On February 28th, at the recently opened RSA security conference, a detailed study by security firm ESET stated that Wi-Fi chips made by Cypress semiconductor and Broadcom exist. Serious security flaw affecting Cypress and Broadcom’s FullMAC WLAN chips.
The chips are used in billions of devices, including iPhones, iPads and Macs, researchers at security firm Eset said. According to the researchers, the vulnerability would allow a nearby attacker to “decrypt sensitive data sent over the air.”
Specifically, a vulnerability known as Kr00k can be exploited by hackers to interrupt and decrypt WiFi network traffic. The vulnerability exists in Wi-Fi chips from Cypress and Broadcom, and is used in branded products such as Apple’s iPhone and iPad, Google’s Pixel, Samsung’s Galaxy series, Raspberry Pi, Xiaomi, Asus, Huawei, and more. A conservative estimate is that one billion devices worldwide are affected by this vulnerability.
After hackers successfully exploit this vulnerability, they can intercept and analyze wireless network packets sent by the device. The researchers also said that the Kr00k bug only affects WiFi connections that use the WPA2-Personal or WPA2-Enterprise security protocols and AES-CCMP encryption. This means that if a Broadcom or Cypress WiFi chipset device is used, hackers using the latest WiFi authentication protocol, WPA3, can be prevented.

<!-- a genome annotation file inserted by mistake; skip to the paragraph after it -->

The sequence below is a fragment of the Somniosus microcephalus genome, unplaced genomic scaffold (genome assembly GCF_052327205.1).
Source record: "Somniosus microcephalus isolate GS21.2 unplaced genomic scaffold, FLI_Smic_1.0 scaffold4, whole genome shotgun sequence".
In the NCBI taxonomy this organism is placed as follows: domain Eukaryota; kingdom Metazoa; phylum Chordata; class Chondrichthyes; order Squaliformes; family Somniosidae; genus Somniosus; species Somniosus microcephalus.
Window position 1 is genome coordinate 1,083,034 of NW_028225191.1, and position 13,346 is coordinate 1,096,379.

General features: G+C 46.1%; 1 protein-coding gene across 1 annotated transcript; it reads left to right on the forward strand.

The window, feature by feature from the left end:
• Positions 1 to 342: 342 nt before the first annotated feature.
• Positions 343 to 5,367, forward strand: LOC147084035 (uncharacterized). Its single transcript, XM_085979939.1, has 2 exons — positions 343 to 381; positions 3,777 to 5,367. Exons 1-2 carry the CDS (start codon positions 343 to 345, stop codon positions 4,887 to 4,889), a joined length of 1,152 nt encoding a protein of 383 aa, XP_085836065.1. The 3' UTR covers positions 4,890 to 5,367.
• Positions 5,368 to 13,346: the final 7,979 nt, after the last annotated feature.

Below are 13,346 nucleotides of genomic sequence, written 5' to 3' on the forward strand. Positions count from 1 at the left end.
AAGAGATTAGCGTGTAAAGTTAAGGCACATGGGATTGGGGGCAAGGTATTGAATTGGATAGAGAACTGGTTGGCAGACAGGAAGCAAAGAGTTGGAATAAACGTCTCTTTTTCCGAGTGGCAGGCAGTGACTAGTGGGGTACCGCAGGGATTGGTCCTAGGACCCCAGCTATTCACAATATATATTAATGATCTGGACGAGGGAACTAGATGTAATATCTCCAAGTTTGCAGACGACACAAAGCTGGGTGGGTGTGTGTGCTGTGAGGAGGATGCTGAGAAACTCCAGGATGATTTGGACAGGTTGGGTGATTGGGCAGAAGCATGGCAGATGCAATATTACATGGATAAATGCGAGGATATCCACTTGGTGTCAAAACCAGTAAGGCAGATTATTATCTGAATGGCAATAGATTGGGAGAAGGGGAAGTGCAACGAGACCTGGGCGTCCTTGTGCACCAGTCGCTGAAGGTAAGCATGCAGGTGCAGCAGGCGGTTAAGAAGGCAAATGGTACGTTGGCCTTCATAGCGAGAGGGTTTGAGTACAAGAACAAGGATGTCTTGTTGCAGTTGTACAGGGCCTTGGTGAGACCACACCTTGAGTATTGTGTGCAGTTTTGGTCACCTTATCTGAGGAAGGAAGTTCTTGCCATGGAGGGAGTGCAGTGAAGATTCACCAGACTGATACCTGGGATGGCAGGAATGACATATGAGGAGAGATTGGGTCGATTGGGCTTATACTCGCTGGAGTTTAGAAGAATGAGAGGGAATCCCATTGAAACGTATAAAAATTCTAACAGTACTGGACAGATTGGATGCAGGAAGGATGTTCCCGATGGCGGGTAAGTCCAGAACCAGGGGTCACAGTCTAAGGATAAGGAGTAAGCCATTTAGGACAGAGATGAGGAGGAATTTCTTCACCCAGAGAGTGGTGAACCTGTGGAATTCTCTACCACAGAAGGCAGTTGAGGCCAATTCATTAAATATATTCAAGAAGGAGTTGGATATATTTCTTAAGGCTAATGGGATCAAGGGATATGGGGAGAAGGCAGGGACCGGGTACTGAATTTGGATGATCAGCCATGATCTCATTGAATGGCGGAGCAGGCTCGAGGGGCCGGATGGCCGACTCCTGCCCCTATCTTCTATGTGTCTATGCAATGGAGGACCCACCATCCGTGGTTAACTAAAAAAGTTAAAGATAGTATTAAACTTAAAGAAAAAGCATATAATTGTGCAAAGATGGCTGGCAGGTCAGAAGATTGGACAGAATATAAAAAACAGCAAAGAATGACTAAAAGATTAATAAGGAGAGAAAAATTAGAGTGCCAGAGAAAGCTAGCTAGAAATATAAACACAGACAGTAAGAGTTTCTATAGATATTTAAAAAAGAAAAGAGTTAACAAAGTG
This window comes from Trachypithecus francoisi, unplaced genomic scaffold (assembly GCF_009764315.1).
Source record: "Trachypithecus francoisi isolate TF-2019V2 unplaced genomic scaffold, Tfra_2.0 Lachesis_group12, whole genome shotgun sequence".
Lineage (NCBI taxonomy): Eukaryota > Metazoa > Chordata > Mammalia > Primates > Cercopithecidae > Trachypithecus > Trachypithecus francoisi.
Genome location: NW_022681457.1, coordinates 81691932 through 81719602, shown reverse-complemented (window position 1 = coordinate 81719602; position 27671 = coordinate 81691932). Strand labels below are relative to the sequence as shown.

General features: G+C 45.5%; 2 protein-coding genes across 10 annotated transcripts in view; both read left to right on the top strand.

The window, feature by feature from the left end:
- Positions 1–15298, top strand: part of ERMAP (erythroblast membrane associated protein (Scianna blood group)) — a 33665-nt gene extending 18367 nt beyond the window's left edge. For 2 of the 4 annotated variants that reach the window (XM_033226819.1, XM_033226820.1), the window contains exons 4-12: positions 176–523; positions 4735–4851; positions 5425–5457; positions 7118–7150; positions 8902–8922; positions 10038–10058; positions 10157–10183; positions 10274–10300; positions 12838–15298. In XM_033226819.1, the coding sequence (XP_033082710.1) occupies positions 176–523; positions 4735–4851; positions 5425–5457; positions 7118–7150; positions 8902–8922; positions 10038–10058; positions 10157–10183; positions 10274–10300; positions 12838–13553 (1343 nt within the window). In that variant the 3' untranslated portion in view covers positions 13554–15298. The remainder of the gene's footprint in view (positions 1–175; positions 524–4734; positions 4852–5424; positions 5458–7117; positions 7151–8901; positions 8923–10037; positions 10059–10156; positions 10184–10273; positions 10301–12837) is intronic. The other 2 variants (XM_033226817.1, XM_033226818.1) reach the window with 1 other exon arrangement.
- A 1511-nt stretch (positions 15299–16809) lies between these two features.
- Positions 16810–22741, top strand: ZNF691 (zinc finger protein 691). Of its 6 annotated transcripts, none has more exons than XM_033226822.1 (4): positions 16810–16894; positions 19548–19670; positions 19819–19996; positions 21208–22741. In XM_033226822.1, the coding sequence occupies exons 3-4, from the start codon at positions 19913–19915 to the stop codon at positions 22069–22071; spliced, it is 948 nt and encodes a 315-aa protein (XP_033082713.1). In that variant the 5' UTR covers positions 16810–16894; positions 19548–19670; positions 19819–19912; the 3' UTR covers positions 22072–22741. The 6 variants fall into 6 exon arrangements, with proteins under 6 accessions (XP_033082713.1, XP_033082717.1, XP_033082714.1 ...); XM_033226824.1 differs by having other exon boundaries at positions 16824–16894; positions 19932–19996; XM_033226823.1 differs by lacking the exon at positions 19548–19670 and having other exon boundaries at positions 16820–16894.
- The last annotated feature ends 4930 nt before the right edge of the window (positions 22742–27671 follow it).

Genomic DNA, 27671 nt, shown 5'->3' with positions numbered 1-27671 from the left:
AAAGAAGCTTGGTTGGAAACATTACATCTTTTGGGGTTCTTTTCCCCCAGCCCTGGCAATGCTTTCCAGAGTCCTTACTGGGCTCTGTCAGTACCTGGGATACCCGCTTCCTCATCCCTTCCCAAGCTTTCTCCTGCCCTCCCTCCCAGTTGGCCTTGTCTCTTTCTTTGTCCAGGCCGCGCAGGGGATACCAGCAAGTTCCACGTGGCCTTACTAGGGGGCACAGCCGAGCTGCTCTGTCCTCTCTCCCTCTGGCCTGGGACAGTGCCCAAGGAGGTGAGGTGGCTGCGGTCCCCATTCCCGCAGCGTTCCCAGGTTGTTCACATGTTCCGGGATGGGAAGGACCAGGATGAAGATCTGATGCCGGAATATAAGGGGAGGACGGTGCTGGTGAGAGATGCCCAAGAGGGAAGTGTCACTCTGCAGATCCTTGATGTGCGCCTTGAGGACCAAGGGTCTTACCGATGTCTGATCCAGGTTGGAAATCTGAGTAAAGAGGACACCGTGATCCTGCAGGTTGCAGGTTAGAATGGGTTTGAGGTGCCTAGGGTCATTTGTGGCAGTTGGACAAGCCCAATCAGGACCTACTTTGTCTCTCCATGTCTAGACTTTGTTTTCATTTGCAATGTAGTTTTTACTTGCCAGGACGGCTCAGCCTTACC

An Apple spokesperson confirmed that they had closed the vulnerability in macOS, iOS and iPadOS through system upgrades last October. Affected devices include the iPad mini 2, iPhone 6, 6S, 8 and XR, as well as the 2018 MacBook Air.
Some devices from Google, Amazon and Samsung were also affected, as well as routers made by Asus and Huawei. For Apple users, as long as you have upgraded your device to the latest versions of iOS, iPadOS, and macOS, this vulnerability will not affect you.